So how do precious metals compare to cryptocurrency? Is Bitcoin superior to gold or silver or does the rich history of using gold coins and silver coins as money always trump any new type such as Bitcoin or Quark.
Gold and for the most part silver have been used as money, trade, and exchange for over 5,000 years. The standard definition of money is as follows:
Unit of Account / Medium of Exchange
Unfortunately most things in this world are not priced in gold or silver. Until that happens and stores begin accepting the precious metal as payment you won't be seeing it used as a unit of account. On the other hand, Bitcoin is now accepted by over 1,000's and 1,000's of stores and the list keeps growing. Just go to CoinMap to see all the places where Bitcoin can be used.
While gold is more portable than silver, gold or cash cannot match the portability of bitcoin since it is digital. Mobile phone, USB, or even a paper wallet could carry all your bitcoins with the private key in tact. Not to mention moving large quantities of gold or silver across the globe can be a daunting and regulatory nightmare. With bitcoins, a few key strokes and you're good to go.
I think they are all winners here. Lost treasure found after hundreds or even thousands of years will, the metals will still hold value. The only threat to cryptocurrencies is if the 'network' disappears or is disrupted.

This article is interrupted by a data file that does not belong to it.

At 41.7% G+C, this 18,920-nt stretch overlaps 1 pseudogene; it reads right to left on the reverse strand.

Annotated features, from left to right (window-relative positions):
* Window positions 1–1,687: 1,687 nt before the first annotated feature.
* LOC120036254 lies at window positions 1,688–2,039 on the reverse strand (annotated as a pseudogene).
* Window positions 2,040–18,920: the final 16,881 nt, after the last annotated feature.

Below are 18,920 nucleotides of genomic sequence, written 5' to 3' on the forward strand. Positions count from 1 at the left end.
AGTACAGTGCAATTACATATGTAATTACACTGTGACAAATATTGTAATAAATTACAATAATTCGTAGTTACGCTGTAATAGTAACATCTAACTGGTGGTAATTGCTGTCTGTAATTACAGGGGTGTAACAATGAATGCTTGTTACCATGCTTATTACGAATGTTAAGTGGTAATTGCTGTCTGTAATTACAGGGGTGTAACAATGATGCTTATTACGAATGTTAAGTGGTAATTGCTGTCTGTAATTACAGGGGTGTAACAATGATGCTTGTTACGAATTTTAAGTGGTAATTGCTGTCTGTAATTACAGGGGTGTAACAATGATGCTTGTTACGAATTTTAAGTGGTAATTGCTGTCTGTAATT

Gold and silver are divisible but not as easy as a digital currency like Quark or Bitcoin that has up to 8 decimal places.
Store of Value
Metals as well as bitcoin have a limited supply. This ensures a store of value.
Gold and silver are both fungible, the problem is the cost to make it smaller and smaller. How many 1/10 oz. silver coins do you find? For gold it is harder to get much smaller than 1 gram without going into gold dust or flakes. Bitcoin on the other hand whether divided or not always holds the same value.
While this is just a cursory commentary I'd really love to hear what you readers have to say about Bitcoin vs. Gold or Silver. Is it a viable competitor or just an awesome parallel alternative?